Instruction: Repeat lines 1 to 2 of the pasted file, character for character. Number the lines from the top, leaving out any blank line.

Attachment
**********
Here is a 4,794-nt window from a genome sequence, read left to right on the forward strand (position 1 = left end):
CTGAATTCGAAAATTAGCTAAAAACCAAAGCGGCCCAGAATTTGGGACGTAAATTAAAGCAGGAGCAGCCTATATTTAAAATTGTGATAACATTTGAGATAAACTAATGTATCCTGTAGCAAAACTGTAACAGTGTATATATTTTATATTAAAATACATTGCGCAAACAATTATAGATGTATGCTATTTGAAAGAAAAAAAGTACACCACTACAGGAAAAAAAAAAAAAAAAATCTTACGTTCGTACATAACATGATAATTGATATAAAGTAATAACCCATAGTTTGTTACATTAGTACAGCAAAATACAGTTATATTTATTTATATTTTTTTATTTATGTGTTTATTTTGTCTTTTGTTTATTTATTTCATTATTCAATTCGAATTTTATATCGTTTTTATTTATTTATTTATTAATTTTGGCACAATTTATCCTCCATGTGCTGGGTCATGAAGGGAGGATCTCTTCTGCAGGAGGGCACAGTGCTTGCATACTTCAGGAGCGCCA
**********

Here is a 4,794-nt window from a genome sequence, read left to right on the forward strand (position 1 = left end):
CTGAATTCGAAAATTAGCTAAAAACCAAAGCGGCCCAGAATTTGGGACGTAAATTAAAGCAGGAGCAGCCTATATTTAAAATTGTGATAACATTTGAGATAAACTAATGTATCCTGTAGCAAAACTGTAACAGTGTATATATTTTATATTAAAATACATTGCGCAAACAATTATAGATGTATGCTATTTGAAAGAAAAAAAGTACACCACTACAGGAAAAAAAAAAAAAAAAATCTTACGTTCGTACATAACATGATAATTGATATAAAGTAATAACCCATAGTTTGTTACATTAGTACAGCAAAATACAGTTATATTTATTTATATTTTTTTATTTATGTGTTTATTTTGTCTTTTGTTTATTTATTTCATTATTCAATTCGAATTTTATATCGTTTTTATTTATTTATTTATTAATTTTGGCACAATTTATCCTCCATGTGCTGGGTCATGAAGGGAGGATCTCTTCTGCAGGAGGGCACAGTGCTTGCATACTTCAGGAGCGCCA